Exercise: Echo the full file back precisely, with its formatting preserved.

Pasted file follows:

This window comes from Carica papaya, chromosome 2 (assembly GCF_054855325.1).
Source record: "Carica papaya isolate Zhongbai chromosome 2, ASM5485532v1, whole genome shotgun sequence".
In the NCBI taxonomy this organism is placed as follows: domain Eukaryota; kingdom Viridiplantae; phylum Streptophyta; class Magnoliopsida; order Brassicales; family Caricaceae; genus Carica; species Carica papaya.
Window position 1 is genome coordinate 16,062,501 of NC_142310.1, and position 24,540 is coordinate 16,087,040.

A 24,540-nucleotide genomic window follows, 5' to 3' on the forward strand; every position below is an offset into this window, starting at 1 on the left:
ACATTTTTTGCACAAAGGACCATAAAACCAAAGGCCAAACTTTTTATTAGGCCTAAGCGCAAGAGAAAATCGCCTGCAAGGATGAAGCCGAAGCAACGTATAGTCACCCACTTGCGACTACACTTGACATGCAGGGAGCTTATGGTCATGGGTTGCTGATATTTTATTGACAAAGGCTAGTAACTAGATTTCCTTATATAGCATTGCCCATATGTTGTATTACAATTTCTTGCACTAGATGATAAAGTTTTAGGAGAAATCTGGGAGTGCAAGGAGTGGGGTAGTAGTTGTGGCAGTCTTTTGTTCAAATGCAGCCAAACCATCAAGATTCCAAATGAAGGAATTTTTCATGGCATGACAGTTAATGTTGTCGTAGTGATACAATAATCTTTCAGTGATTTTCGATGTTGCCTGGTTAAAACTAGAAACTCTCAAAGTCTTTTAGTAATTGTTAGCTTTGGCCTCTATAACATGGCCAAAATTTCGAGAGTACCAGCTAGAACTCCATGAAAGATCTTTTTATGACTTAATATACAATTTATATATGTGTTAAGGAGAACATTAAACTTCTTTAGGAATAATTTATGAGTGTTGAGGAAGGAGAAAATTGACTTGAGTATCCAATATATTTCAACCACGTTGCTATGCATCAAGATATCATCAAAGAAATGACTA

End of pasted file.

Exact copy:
This window comes from Carica papaya, chromosome 2 (assembly GCF_054855325.1).
Source record: "Carica papaya isolate Zhongbai chromosome 2, ASM5485532v1, whole genome shotgun sequence".
In the NCBI taxonomy this organism is placed as follows: domain Eukaryota; kingdom Viridiplantae; phylum Streptophyta; class Magnoliopsida; order Brassicales; family Caricaceae; genus Carica; species Carica papaya.
Window position 1 is genome coordinate 16,062,501 of NC_142310.1, and position 24,540 is coordinate 16,087,040.

A 24,540-nucleotide genomic window follows, 5' to 3' on the forward strand; every position below is an offset into this window, starting at 1 on the left:
ACATTTTTTGCACAAAGGACCATAAAACCAAAGGCCAAACTTTTTATTAGGCCTAAGCGCAAGAGAAAATCGCCTGCAAGGATGAAGCCGAAGCAACGTATAGTCACCCACTTGCGACTACACTTGACATGCAGGGAGCTTATGGTCATGGGTTGCTGATATTTTATTGACAAAGGCTAGTAACTAGATTTCCTTATATAGCATTGCCCATATGTTGTATTACAATTTCTTGCACTAGATGATAAAGTTTTAGGAGAAATCTGGGAGTGCAAGGAGTGGGGTAGTAGTTGTGGCAGTCTTTTGTTCAAATGCAGCCAAACCATCAAGATTCCAAATGAAGGAATTTTTCATGGCATGACAGTTAATGTTGTCGTAGTGATACAATAATCTTTCAGTGATTTTCGATGTTGCCTGGTTAAAACTAGAAACTCTCAAAGTCTTTTAGTAATTGTTAGCTTTGGCCTCTATAACATGGCCAAAATTTCGAGAGTACCAGCTAGAACTCCATGAAAGATCTTTTTATGACTTAATATACAATTTATATATGTGTTAAGGAGAACATTAAACTTCTTTAGGAATAATTTATGAGTGTTGAGGAAGGAGAAAATTGACTTGAGTATCCAATATATTTCAACCACGTTGCTATGCATCAAGATATCATCAAAGAAATGACTA